JORDAN PLAYS ABOVE RIM FOR CLIPPERS
In a rematch of last season's Western Conference Semifinals, center DeAndre Jordan put together his best outing of the season, including 20 points, 11 rebounds, four blocks and six dunks.
LOS ANGELES – The play that may have defined DeAndre Jordan’s best outing of the young season came early in the fourth quarter when he rejected a DeJuan Blair layup from behind, briefly stared at the crowd and then turned to sprint up court.
Or maybe it was when he jumped into the passing lane, tipped the ball away after an errant pass by Kawhi Leonard and wound up with a breakaway double-pump dunk on the other end.
Both of those plays were indicative of Jordan at his best the last season and a half: athletic and energetic.
But the “new” DeAndre Jordan emerged in spurts as well during the Clippers’ 106-84 win over the previously unbeaten San Antonio Spurs; the Jordan who has a more deft touch around the rim and anchors the paint on both ends of the floor. It was the Jordan that showed up through much of the preseason, but had yet to emerge through four games since the season opened a week ago.
“He’s playing above the rim and we got some defensive stops, which got us out on the break so he was able to get some easy layups or dunks there. I thought he did a pretty good job staying behind the defense and rebounding the ball,” Clippers head coach Vinny Del Negro said. “The extra effort plays were there tonight. He has to bring that energy to every game no matter who we’re playing or how physical the game is, or how many fouls he has.”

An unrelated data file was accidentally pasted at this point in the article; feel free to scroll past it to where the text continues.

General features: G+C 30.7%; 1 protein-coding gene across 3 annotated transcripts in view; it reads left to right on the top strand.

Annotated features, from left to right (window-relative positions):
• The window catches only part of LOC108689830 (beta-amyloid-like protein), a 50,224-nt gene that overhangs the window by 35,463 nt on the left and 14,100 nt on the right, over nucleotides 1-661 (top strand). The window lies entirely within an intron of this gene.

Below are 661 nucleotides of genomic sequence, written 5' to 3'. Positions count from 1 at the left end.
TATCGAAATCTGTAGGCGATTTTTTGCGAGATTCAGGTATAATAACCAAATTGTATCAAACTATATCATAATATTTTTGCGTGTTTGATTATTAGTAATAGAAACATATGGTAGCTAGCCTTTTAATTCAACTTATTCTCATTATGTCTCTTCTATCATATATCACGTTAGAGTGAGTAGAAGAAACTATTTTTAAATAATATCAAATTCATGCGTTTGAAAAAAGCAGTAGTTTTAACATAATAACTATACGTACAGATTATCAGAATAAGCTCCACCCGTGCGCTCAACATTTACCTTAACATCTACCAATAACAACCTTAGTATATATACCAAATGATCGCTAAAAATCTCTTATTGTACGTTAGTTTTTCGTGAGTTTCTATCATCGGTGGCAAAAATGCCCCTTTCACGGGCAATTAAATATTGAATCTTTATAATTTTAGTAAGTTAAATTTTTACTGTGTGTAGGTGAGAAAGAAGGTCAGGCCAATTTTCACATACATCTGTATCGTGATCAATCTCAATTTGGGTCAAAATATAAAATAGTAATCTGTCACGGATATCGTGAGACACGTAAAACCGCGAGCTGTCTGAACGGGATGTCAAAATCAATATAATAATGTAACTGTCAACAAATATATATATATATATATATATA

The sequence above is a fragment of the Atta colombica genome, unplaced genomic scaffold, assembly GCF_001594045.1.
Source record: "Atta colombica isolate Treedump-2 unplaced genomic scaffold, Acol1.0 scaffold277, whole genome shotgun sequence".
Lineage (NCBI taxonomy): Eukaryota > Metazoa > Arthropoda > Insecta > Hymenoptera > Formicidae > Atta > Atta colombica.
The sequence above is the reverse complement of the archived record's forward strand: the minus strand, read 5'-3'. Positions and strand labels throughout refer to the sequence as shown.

Jordan finished with 20 points (10-of-12 shooting), four blocks and a team-high 11 rebounds. It was not statistics, though, that made the difference as much as it was the effort that Del Negro described.
“When DeAndre comes out of the game, we lose a lot,” Chris Paul said. “We lose his energy on the offensive end and the defensive end. He is one of our most valuable players and we definitely need him on the court.”
Jordan made the most of his 27 minutes, patiently setting up moves on the block, knocking down two right-handed jump hooks and flipping in a layup to go along with a six dunks, including two alley-oops. The dunks grab a majority of the attention, but Jordan seemed proud of the little things that went well for him against the Spurs.
“I worked on [being more patient] a lot this summer with the guys here and the coaches,” Jordan said. “As long as I take my time and don’t rush and avoid double-teams then I’ll be alright.”
For Jordan, patience seems to come with confidence. During the offseason Assistant Coach Marc Iavaroni worked with Jordan on, among other things, slowing down. Jordan’s penchant for hurrying, or making moves without first reading the defense, had been somewhat of a hindrance during his first four seasons in the league. Iavaroni said it was a matter of going 85-percent speed, as opposed to 100. And on Wednesday, it appeared things for Jordan were more under control than they may have ever been.
Blake Griffin, who had a 22-point, 10-rebound night of his own, said with the right frame of mind his frontcourt partner can be a handful for opponents.
“When DeAndre is on his game, he’s tough,” Griffin said. “He can score; he can catch anything four feet above the rim, no matter where it is. He can alter, block shots and just intimidate people from trying to put up a shot. When he‘s active like that, he controls the paint.”